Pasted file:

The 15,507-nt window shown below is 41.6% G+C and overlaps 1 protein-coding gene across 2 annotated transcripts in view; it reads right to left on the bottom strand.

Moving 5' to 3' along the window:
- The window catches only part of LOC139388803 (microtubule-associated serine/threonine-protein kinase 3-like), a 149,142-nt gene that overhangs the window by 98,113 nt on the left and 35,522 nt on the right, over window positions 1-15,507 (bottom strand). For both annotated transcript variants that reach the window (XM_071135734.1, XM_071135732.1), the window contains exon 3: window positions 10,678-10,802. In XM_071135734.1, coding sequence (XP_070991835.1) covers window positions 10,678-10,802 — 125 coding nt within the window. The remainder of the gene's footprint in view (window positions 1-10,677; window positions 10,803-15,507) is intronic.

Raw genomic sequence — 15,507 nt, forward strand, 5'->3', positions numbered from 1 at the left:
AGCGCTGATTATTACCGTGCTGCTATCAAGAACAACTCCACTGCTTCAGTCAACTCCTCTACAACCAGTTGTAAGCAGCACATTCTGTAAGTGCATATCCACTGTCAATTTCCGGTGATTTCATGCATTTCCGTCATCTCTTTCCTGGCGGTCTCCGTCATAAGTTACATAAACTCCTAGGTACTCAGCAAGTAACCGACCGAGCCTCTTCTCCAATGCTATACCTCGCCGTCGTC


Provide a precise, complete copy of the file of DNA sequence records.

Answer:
The 15,507-nt window shown below is 41.6% G+C and overlaps 1 protein-coding gene across 2 annotated transcripts in view; it reads right to left on the bottom strand.

Moving 5' to 3' along the window:
- The window catches only part of LOC139388803 (microtubule-associated serine/threonine-protein kinase 3-like), a 149,142-nt gene that overhangs the window by 98,113 nt on the left and 35,522 nt on the right, over window positions 1-15,507 (bottom strand). For both annotated transcript variants that reach the window (XM_071135734.1, XM_071135732.1), the window contains exon 3: window positions 10,678-10,802. In XM_071135734.1, coding sequence (XP_070991835.1) covers window positions 10,678-10,802 — 125 coding nt within the window. The remainder of the gene's footprint in view (window positions 1-10,677; window positions 10,803-15,507) is intronic.

Raw genomic sequence — 15,507 nt, forward strand, 5'->3', positions numbered from 1 at the left:
AGCGCTGATTATTACCGTGCTGCTATCAAGAACAACTCCACTGCTTCAGTCAACTCCTCTACAACCAGTTGTAAGCAGCACATTCTGTAAGTGCATATCCACTGTCAATTTCCGGTGATTTCATGCATTTCCGTCATCTCTTTCCTGGCGGTCTCCGTCATAAGTTACATAAACTCCTAGGTACTCAGCAAGTAACCGACCGAGCCTCTTCTCCAATGCTATACCTCGCCGTCGTC